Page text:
Go back to the drawing board

The Statutory Instrument that gave legal effect to the birth of MIF gives him and his Finance minister too much power to hide things.

THE drumbeat of anger that has shaken Zimbabwe since President Emmerson Mnangagwa pushed through radical changes to the Sovereign Wealth Fund last month must be taken seriously.

Those expressing their deep concerns and urging caution are not doing it for fun.

They are Zimbabweans who want this country to prosper. Still, they know that democracies and promising economies have collapsed where citizens see dangers but choose to keep quiet.

They are demanding swift changes to the way Mutapa Investment Fund (MIF) was established, especially with indications that public funds may be at the mercy of looters under its current state.

They also know that once the looting starts; there will be nothing left for everyone. Zimbabwe’s rulers loot with precision. One needs to look at the war veterans’ and Aids funds to see how this appetite to steal destroyed lives. In its current state, MIF exhibits the hallmarks  of being emptied to buy fast cars and mansions for Zimbabwe’s elite.

Mnangagwa has made serious blunders.

The Statutory Instrument that gave legal effect to the birth of MIF gives him and his Finance minister too much power to hide things.

MIF will be exempted from procurement laws.

The President knows that back stage deals in procurement are rampant, and they have been producing undeserving millionaires in government. Even though there have been spirited efforts to fight in the President’s corner, those defending him know that government has opened the floodgates for unrestrained looting.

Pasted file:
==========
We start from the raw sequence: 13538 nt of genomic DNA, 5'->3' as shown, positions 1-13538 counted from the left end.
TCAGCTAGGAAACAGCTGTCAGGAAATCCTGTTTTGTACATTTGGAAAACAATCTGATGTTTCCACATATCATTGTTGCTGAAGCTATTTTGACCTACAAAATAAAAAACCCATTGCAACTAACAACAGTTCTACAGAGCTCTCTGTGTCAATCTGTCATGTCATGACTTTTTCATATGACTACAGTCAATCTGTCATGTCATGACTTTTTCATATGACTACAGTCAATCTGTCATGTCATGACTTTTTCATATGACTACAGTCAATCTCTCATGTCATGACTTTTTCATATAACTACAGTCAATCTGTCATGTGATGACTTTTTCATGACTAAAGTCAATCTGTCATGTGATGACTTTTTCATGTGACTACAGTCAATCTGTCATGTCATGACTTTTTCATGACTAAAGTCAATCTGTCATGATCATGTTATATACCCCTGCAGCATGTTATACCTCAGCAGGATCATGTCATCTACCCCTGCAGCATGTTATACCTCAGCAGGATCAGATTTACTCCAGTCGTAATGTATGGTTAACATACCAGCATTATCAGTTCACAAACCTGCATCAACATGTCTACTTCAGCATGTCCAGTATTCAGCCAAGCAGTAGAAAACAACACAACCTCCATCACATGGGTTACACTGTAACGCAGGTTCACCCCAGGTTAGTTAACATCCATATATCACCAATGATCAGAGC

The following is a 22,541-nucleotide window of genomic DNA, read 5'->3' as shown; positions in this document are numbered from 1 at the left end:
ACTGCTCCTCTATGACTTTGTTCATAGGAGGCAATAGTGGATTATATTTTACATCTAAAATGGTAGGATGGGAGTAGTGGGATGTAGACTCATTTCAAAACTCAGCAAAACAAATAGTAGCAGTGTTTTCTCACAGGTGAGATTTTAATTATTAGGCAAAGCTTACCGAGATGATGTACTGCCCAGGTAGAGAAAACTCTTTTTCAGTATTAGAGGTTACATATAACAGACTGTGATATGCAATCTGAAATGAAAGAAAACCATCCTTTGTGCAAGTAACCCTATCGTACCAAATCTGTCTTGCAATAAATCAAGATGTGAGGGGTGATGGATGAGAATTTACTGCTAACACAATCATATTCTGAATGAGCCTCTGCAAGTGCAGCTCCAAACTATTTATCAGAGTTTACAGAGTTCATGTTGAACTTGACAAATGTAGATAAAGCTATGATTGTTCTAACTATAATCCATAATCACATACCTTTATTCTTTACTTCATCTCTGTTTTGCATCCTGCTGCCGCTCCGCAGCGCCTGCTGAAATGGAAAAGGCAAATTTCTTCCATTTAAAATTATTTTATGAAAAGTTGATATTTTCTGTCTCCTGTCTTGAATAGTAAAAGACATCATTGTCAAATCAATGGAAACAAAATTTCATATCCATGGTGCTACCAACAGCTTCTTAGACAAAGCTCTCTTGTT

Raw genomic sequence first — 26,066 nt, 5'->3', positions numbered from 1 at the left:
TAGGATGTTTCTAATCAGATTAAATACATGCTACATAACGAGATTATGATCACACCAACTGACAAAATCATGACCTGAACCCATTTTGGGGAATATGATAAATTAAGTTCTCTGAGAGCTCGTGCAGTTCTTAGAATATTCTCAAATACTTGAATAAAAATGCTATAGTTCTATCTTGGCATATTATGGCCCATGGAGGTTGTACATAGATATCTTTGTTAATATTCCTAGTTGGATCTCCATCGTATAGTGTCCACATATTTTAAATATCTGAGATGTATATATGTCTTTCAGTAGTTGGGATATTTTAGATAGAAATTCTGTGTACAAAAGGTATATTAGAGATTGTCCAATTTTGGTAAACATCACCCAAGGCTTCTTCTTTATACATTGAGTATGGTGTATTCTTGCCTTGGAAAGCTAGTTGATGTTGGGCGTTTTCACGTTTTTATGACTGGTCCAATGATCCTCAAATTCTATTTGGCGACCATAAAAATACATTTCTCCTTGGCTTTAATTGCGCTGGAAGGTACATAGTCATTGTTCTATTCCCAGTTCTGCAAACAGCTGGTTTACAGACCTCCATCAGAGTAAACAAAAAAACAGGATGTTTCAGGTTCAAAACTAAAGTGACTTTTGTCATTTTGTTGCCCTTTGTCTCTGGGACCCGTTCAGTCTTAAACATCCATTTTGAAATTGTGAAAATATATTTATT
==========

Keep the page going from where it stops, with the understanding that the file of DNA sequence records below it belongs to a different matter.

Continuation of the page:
Public institutions that concentrate key appointments into the hands of only a few have always had one common outcome - corruption. Those entrusted with the powers to appoint choose their clansmen, even if they are not qualified. Zimbabweans have witnessed this in the past month, when Mnangagwa appointed his relatives to high profile jobs after the  August 23 polls. With his new powers to select who sits at the summit of a huge fund like MIF, what guarantees does Zimbabweans have that he will not act in the same manner. Authorities are consolidating their positions in strategic and lucrative positions and institutions.

None knows why they are doing this, and what the end game will be. Maybe they are hiding something. But in countries where so much power has been concentrated in the hands of only a few, laws have been brazenly ignored to prop up looters. Even experts contend that MIF is a legally nullity. But given what has happened so far, bureaucrats have taken defensive positions, and will not listen.

Politician and legal expert, Fadzayi Mahere was very eloquent in her analysis on the whole MIF fiasco this week. She said: “Mr Mnangagwa’s unconstitutional changes to the legal framework of Zimbabwe’s Sovereign Wealth Fund signal a new era of predatory looting of state assets and natural resources by Mr Mnangagwa and the illegal”.

She may be dismissed as a bitter Citizens Coalition for Change activist.

But even senior legal practitioners said they were of the same view.

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